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  1. Dionysius and Longinus on the Sublime: Rhetoric and Religious Language.Casper C. de Jonge - 2012 - American Journal of Philology 133 (2):271-300.
    Longinus' On the Sublime presents itself as a response to the work of the Augustan critic Caecilius of Caleacte. Recent attempts to reconstruct Longinus' intellectual context have largely ignored the works of Dionysius of Halicarnassus, Caecilius' contemporary colleague . This article investigates the concept of hupsos and its religious aspects in Longinus and Dionysius, and reveals a remarkable continuity between the discourse of both authors. Dionysius' works inform us about an Augustan debate on Plato and the sublime, and thereby provide (...)
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  • Horace, Epistles 2. 2: Introspection and Retrospective.R. B. Rutherford - 1981 - Classical Quarterly 31 (2):375-380.
    The epistle to Florus has usually been grouped with the epistle to Augustus and the Ars Poetica, partly because of its length, which sets it, like the other two, apart from the letters of the first book, and partly because of the common interest in literary theory which is manifested in all three. These poems have always been the subject of controversy; but 2. 2 has received less attention than the others, perhaps because the elegance and humour of the poem, (...)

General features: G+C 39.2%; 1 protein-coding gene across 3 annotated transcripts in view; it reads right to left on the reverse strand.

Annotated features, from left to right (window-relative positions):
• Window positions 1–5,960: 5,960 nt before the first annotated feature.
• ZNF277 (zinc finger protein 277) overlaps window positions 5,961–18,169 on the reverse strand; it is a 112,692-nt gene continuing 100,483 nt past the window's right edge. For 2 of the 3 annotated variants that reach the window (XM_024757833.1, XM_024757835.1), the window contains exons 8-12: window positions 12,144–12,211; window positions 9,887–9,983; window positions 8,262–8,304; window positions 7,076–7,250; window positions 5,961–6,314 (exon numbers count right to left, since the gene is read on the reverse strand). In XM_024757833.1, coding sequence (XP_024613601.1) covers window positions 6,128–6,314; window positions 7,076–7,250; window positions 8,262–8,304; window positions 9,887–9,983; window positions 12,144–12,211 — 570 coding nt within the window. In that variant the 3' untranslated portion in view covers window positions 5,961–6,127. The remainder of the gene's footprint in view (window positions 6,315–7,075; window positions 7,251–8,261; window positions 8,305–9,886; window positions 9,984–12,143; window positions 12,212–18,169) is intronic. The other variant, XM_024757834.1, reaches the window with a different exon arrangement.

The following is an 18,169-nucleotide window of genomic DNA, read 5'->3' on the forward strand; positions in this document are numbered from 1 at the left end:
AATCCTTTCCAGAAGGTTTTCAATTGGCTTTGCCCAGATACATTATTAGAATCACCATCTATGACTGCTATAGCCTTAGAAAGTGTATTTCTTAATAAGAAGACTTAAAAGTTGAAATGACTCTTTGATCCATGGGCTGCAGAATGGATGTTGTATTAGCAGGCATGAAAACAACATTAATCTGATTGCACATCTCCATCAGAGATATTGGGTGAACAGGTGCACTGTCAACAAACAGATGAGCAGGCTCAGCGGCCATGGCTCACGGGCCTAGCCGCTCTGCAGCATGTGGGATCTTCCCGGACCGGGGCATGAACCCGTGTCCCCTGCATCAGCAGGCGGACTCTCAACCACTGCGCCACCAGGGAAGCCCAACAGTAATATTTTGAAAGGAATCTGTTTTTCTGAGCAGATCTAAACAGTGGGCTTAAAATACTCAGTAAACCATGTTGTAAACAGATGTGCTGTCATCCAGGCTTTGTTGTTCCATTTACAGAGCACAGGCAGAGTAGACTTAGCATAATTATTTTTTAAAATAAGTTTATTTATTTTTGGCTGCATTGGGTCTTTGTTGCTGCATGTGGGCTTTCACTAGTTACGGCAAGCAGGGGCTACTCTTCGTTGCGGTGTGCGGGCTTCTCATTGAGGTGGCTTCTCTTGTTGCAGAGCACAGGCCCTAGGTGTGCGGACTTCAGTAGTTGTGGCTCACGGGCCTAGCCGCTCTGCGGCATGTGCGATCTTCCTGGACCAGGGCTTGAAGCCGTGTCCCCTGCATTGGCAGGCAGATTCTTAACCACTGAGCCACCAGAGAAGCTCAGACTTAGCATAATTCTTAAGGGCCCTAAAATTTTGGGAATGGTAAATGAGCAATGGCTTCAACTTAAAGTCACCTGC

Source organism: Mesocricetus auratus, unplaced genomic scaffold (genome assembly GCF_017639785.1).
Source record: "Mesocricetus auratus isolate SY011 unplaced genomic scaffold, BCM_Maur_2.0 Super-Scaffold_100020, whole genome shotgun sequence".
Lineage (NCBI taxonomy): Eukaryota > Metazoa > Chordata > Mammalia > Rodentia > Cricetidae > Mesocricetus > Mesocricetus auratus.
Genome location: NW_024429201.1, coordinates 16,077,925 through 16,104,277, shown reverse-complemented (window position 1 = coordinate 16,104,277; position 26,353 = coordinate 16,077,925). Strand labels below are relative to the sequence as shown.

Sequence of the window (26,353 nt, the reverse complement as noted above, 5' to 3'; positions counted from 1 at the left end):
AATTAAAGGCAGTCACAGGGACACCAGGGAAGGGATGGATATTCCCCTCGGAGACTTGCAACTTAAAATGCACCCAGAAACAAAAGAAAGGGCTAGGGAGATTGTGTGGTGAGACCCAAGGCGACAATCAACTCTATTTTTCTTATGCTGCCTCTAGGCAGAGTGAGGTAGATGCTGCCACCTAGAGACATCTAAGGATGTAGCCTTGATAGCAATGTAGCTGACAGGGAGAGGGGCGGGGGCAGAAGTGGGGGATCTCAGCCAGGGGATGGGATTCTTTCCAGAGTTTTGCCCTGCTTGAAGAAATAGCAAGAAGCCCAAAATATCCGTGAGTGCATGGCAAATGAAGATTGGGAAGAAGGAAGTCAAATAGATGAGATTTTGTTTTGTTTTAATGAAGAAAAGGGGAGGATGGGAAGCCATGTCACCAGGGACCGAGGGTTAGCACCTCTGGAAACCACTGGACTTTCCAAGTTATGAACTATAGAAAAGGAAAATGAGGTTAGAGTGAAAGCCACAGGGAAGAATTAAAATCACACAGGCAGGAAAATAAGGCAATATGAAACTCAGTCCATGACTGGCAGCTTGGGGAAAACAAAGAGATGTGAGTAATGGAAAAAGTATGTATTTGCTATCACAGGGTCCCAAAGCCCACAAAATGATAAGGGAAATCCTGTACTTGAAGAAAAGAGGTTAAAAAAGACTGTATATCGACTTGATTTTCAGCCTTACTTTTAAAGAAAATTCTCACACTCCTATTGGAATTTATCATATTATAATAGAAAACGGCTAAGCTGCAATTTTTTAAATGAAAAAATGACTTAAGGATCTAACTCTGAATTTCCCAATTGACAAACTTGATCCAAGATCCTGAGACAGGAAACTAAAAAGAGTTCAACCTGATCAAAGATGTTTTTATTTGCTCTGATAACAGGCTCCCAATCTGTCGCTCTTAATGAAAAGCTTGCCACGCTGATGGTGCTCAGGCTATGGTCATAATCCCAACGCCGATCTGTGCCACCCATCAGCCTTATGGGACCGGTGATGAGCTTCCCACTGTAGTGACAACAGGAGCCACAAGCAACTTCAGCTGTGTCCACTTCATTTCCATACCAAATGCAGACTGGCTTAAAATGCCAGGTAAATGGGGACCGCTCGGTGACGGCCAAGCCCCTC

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  • Literary Criticism in the Exegetical Scholia to the Iliad: A Sketch.N. J. Richardson - 1980 - Classical Quarterly 30 (2):265-287.
    The Homeric Scholia are not the most obvious source for literary criticism in the modern sense. And yet if one takes the trouble to read through them one will find many valuable observations about poetic technique and poetic qualities. Nowadays we tend to emphasize different aspects from those which preoccupied ancient critics, but that may be a good reason for looking again at what they have to say.
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  • Ovid's Use of Lucretius in Metamorphoses 1.67–8.Stephen M. Wheeler - 1995 - Classical Quarterly 45 (1):200-203.
    Here Ovid treats the demiurge's disposition of weightless aether over the other elements. This section of the cosmogony follows one that is devoted to the sphere of aer where the creator settles the turbulent winds and other threatening meteorological phenomena. Recently Denis Feeney has suggested that Ovid's demiurge ‘does not act in a very epic manner’ by placing weightless aether on top of the winds. He argues: ‘The oddness of the control is caught in a moment of comparison with Vergil's (...)
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